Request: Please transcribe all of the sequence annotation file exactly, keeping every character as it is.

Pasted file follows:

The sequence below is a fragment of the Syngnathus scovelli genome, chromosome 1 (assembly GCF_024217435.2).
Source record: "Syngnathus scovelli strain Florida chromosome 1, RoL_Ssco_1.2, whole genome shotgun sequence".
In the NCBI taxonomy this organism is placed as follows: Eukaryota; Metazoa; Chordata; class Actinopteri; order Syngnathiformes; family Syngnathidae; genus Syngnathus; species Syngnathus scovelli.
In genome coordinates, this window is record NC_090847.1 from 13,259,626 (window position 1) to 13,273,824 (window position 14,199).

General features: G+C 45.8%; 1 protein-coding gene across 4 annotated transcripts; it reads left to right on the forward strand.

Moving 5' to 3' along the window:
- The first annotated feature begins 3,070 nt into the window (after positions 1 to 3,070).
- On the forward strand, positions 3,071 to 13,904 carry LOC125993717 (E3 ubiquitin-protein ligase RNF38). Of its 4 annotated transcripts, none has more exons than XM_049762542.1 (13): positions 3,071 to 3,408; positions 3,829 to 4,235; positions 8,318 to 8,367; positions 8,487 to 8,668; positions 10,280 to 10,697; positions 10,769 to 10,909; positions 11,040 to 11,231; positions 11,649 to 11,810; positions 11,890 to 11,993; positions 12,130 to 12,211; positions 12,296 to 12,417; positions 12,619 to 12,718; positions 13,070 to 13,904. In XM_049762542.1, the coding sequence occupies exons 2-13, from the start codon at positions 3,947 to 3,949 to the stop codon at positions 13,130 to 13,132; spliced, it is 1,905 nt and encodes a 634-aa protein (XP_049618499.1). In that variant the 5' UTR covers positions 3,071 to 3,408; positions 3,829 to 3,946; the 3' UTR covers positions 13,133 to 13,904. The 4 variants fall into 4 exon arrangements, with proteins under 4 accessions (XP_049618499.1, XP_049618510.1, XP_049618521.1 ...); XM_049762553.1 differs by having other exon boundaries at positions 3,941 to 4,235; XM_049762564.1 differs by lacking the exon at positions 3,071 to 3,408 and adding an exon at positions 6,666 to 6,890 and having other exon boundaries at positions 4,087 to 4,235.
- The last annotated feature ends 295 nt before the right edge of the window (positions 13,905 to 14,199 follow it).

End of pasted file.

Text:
The sequence below is a fragment of the Syngnathus scovelli genome, chromosome 1 (assembly GCF_024217435.2).
Source record: "Syngnathus scovelli strain Florida chromosome 1, RoL_Ssco_1.2, whole genome shotgun sequence".
In the NCBI taxonomy this organism is placed as follows: Eukaryota; Metazoa; Chordata; class Actinopteri; order Syngnathiformes; family Syngnathidae; genus Syngnathus; species Syngnathus scovelli.
In genome coordinates, this window is record NC_090847.1 from 13,259,626 (window position 1) to 13,273,824 (window position 14,199).

General features: G+C 45.8%; 1 protein-coding gene across 4 annotated transcripts; it reads left to right on the forward strand.

Moving 5' to 3' along the window:
- The first annotated feature begins 3,070 nt into the window (after positions 1 to 3,070).
- On the forward strand, positions 3,071 to 13,904 carry LOC125993717 (E3 ubiquitin-protein ligase RNF38). Of its 4 annotated transcripts, none has more exons than XM_049762542.1 (13): positions 3,071 to 3,408; positions 3,829 to 4,235; positions 8,318 to 8,367; positions 8,487 to 8,668; positions 10,280 to 10,697; positions 10,769 to 10,909; positions 11,040 to 11,231; positions 11,649 to 11,810; positions 11,890 to 11,993; positions 12,130 to 12,211; positions 12,296 to 12,417; positions 12,619 to 12,718; positions 13,070 to 13,904. In XM_049762542.1, the coding sequence occupies exons 2-13, from the start codon at positions 3,947 to 3,949 to the stop codon at positions 13,130 to 13,132; spliced, it is 1,905 nt and encodes a 634-aa protein (XP_049618499.1). In that variant the 5' UTR covers positions 3,071 to 3,408; positions 3,829 to 3,946; the 3' UTR covers positions 13,133 to 13,904. The 4 variants fall into 4 exon arrangements, with proteins under 4 accessions (XP_049618499.1, XP_049618510.1, XP_049618521.1 ...); XM_049762553.1 differs by having other exon boundaries at positions 3,941 to 4,235; XM_049762564.1 differs by lacking the exon at positions 3,071 to 3,408 and adding an exon at positions 6,666 to 6,890 and having other exon boundaries at positions 4,087 to 4,235.
- The last annotated feature ends 295 nt before the right edge of the window (positions 13,905 to 14,199 follow it).